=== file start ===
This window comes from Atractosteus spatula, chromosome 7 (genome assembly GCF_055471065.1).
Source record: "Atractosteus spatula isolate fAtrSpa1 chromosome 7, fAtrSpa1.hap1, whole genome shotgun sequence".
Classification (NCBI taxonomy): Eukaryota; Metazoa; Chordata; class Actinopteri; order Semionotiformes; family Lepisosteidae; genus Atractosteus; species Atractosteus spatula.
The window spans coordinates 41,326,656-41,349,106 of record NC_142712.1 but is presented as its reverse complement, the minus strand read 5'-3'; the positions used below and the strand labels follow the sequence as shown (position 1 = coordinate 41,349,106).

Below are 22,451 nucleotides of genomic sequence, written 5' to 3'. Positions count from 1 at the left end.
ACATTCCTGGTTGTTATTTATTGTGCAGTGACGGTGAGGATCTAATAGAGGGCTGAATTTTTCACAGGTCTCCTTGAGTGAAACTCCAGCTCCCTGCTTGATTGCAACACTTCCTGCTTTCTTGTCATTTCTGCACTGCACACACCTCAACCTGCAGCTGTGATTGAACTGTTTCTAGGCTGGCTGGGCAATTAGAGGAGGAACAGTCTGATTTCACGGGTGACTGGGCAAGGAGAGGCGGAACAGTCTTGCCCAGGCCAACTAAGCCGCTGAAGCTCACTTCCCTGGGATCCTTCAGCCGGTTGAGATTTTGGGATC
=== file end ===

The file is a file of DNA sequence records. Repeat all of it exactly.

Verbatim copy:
This window comes from Atractosteus spatula, chromosome 7 (genome assembly GCF_055471065.1).
Source record: "Atractosteus spatula isolate fAtrSpa1 chromosome 7, fAtrSpa1.hap1, whole genome shotgun sequence".
Classification (NCBI taxonomy): Eukaryota; Metazoa; Chordata; class Actinopteri; order Semionotiformes; family Lepisosteidae; genus Atractosteus; species Atractosteus spatula.
The window spans coordinates 41,326,656-41,349,106 of record NC_142712.1 but is presented as its reverse complement, the minus strand read 5'-3'; the positions used below and the strand labels follow the sequence as shown (position 1 = coordinate 41,349,106).

Below are 22,451 nucleotides of genomic sequence, written 5' to 3'. Positions count from 1 at the left end.
ACATTCCTGGTTGTTATTTATTGTGCAGTGACGGTGAGGATCTAATAGAGGGCTGAATTTTTCACAGGTCTCCTTGAGTGAAACTCCAGCTCCCTGCTTGATTGCAACACTTCCTGCTTTCTTGTCATTTCTGCACTGCACACACCTCAACCTGCAGCTGTGATTGAACTGTTTCTAGGCTGGCTGGGCAATTAGAGGAGGAACAGTCTGATTTCACGGGTGACTGGGCAAGGAGAGGCGGAACAGTCTTGCCCAGGCCAACTAAGCCGCTGAAGCTCACTTCCCTGGGATCCTTCAGCCGGTTGAGATTTTGGGATC